Where does Marvel go for their twelfth movie, especially after wedging the most superheroes EVER into Age of Ultron and thereby delivering the biggest, craziest, most epic super-battle of all time?
They go smaller. And not just a little smaller. We’re talking tiny. Not only does Marvel’s Ant-Man feature the most diminutive of all their beloved characters, but the film itself feels a whole lot smaller than its predecessors — which actually turns out to be a good thing. It’d be impossible for each successive Marvel movie to get bigger, louder, and more jam-packed with new faces, which is part of what makes Ant-Man such a nice change of pace. Sure, you’ll still get plenty of chases, brawls, explosions, and colorful chaos but, thanks in large part to director Peyton Reed (of the still-excellent Down with Love), Ant-Man also succeeds on simpler terms: as a character piece, as a light comedy, as a heist movie, and (particularly in Act III) a full-bore, butt-kicking, sci-fi action flick.
Given that Scott Lang (Paul Rudd) is new to the Marvel movie world, it only makes sense that we start out with an “origin story.” Lang is an ex-con, a devoted dad, and an all-around nice guy — but he’s forced to take up his old burgling habits in an effort to make some money and provide for his adorable little girl. Lang finds a mysterious outfit after cracking a particularly tough safe — and he quickly comes to realize that the suit can make him turn super-small at the press of a button. It turns out that the owner of the suit has been keeping an eye on Scott Lang; the mysterious Dr. Pym (Michael Douglas) promptly enlists the affable thief for a mission: steal a (different but similar) super-suit from an evil madman who wants to sell it to the highest bidder. Oh, and Scott also gains the power to control ants. Yeah. It’s pretty cool. Especially when he’s in “small” mode.
That’s pretty much it, story-wise, and it’s the relatively straightforward approach to the tale that makes Ant-Man seem like a brief but very welcome respite from all the intricate soap opera-style shenanigans that have been set down in previous entries like Captain America: The Winter Soldier and Age of Ultron. Aside from one energetic but editorially clunky fight scene and the requisite post-credits teasers, Ant-Man seems more than content to simply play in its own back yard and let the other Marvel heroes take a break. It seems obvious that Ant-Man will soon be joining Iron Man, Captain America, and the rest of the super squad in future films, but for now this lesser-known hero takes center stage and delivers a good deal of fun.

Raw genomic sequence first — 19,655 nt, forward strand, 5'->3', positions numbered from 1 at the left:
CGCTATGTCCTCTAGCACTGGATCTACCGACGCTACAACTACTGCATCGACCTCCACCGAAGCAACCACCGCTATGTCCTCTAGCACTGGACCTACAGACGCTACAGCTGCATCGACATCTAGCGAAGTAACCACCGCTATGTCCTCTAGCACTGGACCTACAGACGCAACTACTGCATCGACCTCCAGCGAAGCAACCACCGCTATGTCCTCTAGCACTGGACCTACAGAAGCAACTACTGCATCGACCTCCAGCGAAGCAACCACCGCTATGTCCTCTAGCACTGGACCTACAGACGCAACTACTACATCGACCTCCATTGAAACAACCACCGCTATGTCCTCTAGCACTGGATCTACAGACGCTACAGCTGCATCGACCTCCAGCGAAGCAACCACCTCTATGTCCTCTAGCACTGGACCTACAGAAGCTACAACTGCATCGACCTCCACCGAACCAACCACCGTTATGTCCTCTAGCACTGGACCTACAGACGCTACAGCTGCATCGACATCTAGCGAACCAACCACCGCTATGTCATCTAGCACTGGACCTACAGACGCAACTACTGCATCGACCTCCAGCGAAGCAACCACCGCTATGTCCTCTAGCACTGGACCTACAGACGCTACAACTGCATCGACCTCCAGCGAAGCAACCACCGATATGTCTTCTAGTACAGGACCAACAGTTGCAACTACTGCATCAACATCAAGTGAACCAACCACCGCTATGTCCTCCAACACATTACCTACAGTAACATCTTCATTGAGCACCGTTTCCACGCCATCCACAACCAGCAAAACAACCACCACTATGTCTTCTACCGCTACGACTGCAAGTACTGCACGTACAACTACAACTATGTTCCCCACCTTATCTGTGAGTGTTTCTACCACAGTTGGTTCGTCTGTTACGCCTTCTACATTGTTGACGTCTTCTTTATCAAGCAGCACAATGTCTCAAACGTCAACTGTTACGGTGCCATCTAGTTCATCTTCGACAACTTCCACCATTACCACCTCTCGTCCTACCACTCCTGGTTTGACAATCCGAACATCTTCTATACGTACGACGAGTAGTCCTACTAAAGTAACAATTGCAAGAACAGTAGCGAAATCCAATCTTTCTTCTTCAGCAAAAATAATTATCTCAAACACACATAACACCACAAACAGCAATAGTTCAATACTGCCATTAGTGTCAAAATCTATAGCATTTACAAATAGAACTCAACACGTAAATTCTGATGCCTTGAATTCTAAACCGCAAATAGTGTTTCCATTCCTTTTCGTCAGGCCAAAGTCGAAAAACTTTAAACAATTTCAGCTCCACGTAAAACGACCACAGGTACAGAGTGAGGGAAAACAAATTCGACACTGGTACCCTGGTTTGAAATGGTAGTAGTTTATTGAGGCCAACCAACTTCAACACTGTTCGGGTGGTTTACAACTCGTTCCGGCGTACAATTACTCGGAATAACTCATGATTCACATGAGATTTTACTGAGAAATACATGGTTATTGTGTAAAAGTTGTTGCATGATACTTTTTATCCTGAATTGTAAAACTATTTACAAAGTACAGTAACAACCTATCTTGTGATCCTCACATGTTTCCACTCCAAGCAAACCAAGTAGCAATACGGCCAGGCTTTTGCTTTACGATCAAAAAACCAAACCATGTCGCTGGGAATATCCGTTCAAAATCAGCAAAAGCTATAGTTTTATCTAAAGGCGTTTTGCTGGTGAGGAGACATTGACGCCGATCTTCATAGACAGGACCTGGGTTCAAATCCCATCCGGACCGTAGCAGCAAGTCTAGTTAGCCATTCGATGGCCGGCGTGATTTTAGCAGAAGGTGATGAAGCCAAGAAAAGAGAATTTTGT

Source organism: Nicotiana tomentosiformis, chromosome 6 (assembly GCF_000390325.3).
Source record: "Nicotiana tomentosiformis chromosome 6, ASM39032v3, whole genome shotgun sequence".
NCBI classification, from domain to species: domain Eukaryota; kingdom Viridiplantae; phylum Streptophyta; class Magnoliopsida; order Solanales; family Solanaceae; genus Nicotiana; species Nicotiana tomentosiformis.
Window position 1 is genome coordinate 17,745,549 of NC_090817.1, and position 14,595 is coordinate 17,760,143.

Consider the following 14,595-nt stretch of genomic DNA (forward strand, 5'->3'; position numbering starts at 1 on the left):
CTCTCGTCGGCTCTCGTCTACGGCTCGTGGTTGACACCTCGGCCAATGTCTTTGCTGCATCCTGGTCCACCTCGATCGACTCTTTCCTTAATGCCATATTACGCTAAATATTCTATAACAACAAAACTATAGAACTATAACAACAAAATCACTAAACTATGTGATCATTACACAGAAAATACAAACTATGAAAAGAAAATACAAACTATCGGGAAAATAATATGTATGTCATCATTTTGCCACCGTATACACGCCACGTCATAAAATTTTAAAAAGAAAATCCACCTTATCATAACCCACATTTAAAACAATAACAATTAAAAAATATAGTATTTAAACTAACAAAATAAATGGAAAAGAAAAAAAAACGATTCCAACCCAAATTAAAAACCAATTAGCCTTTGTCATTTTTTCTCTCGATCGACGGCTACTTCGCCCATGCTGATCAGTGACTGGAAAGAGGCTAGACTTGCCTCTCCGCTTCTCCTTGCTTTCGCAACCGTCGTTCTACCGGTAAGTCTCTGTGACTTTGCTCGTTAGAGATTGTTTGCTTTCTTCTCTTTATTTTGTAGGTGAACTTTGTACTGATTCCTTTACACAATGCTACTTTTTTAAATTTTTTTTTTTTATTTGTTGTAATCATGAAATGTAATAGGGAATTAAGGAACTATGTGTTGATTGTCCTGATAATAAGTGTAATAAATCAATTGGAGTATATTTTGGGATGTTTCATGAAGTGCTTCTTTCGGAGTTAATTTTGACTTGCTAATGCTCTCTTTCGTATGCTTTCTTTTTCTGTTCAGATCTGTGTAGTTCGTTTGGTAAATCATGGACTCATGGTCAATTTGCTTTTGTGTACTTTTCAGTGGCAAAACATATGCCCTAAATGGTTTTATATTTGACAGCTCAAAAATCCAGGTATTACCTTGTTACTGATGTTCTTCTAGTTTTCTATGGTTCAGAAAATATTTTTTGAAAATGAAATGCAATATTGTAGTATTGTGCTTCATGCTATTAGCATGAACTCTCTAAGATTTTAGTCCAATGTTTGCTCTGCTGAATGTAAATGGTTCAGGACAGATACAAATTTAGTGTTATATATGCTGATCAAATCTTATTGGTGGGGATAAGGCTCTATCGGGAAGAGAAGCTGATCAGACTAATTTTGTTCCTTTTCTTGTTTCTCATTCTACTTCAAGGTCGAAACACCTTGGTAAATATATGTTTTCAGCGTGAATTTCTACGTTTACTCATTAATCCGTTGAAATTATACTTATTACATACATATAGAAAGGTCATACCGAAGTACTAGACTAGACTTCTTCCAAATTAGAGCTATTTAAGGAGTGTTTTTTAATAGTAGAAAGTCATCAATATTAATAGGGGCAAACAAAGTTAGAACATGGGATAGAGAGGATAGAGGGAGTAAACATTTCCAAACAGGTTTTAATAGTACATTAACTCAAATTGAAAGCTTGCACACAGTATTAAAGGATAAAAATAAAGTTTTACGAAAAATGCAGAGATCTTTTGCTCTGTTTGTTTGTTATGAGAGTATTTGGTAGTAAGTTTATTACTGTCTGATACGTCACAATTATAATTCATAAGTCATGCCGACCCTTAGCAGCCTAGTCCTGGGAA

Aside from Rudd’s low-key, funny, and typically charming lead performance, Ant-Man offers a generous batch of entertaining performances. Douglas adds a nice dash of old-school class to the Marvel universe (sort of like Robert Redford did a few movies back); Corey Stoll is clearly having fun with his villainous role; Evangeline Lilly adds a healthy amount of attitude (albeit in an oddly underwritten role) as Pym’s intense daughter Hope; and Michael Peña, as Scott’s enthusiastic partner in crime, pops up to provide comic relief at the best possible moments.
One of the most interesting — and probably appealing — things about Ant-Man is that, while it will certainly appeal to loyal Marvel fans (and in several clever ways), it also works surprisingly well as “just” a standalone movie. You don’t need to know anything about the last several films, the gigantic cast of Marvel-ous characters, or what planet Thor comes from to enjoy the fast-paced, character-based, and appreciably energetic goings-on in Ant-Man. As the final film in Marvel’s “Phase II” chapter, Ant-Man might not be the most earth-shattering superhero movie to hit the screens recently, but it’s certainly one of the slickest, sweetest, and funniest. And that’s certainly good enough for me.
RATING: 4 OUT OF 5 SIZE-CHANGING BURRITOS
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